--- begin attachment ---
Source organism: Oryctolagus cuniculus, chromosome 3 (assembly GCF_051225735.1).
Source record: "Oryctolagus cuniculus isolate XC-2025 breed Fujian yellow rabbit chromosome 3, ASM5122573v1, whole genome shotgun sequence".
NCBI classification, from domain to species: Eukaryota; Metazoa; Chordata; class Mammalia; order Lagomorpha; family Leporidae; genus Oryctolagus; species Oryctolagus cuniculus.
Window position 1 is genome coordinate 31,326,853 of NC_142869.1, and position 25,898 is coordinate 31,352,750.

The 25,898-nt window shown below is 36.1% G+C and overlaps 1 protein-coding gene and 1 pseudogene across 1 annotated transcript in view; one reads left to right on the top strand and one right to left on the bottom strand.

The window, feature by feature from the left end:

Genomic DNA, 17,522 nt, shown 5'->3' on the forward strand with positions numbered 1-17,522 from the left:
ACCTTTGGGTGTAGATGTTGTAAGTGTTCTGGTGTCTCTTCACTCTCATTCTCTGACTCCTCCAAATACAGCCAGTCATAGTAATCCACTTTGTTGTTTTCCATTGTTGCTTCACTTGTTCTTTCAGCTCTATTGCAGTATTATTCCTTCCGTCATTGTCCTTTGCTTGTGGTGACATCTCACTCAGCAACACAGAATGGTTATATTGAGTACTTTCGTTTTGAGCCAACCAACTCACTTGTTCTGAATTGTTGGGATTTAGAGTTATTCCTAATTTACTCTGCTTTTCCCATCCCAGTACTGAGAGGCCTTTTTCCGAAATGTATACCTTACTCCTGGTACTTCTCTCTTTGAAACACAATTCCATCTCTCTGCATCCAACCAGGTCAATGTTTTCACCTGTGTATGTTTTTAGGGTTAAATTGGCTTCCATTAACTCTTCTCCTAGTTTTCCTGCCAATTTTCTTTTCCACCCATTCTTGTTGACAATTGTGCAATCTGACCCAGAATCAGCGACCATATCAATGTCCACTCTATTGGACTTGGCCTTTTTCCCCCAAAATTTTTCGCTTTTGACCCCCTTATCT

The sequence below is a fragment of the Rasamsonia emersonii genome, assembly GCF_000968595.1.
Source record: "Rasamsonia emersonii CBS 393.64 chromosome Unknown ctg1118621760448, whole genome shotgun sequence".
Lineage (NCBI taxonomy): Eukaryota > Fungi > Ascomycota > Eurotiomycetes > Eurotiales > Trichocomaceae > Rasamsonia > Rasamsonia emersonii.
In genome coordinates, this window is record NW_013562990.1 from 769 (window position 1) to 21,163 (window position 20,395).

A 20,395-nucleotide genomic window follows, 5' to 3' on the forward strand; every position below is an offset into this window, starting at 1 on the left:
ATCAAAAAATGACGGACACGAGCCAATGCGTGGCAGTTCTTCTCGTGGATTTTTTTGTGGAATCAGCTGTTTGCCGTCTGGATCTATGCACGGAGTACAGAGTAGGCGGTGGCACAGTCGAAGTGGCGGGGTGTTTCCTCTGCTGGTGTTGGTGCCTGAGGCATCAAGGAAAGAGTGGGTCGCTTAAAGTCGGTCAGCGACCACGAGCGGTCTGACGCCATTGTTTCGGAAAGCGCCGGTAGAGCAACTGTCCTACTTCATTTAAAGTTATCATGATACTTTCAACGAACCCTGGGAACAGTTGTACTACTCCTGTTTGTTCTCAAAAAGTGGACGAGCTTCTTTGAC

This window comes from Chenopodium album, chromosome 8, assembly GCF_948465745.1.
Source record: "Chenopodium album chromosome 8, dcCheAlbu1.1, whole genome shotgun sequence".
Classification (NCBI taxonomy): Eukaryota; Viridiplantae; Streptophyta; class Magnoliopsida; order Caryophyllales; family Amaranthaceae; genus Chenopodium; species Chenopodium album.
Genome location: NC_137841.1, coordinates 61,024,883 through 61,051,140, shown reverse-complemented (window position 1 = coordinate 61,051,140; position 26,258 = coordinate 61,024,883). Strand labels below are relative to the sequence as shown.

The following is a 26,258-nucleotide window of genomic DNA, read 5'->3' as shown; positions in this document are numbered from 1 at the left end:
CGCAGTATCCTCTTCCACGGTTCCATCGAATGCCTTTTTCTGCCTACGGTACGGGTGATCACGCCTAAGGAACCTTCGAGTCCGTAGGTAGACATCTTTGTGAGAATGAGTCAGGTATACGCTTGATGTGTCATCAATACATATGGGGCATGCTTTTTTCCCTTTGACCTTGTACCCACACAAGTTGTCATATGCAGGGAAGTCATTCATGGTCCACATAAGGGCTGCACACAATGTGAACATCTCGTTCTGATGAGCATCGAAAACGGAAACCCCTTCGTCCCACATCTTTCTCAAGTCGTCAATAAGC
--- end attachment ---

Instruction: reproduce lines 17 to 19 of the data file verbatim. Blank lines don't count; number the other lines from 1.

Classification (NCBI taxonomy): Eukaryota; Viridiplantae; Streptophyta; class Magnoliopsida; order Caryophyllales; family Amaranthaceae; genus Chenopodium; species Chenopodium album.
Genome location: NC_137841.1, coordinates 61,024,883 through 61,051,140, shown reverse-complemented (window position 1 = coordinate 61,051,140; position 26,258 = coordinate 61,024,883). Strand labels below are relative to the sequence as shown.

The following is a 26,258-nucleotide window of genomic DNA, read 5'->3' as shown; positions in this document are numbered from 1 at the left end: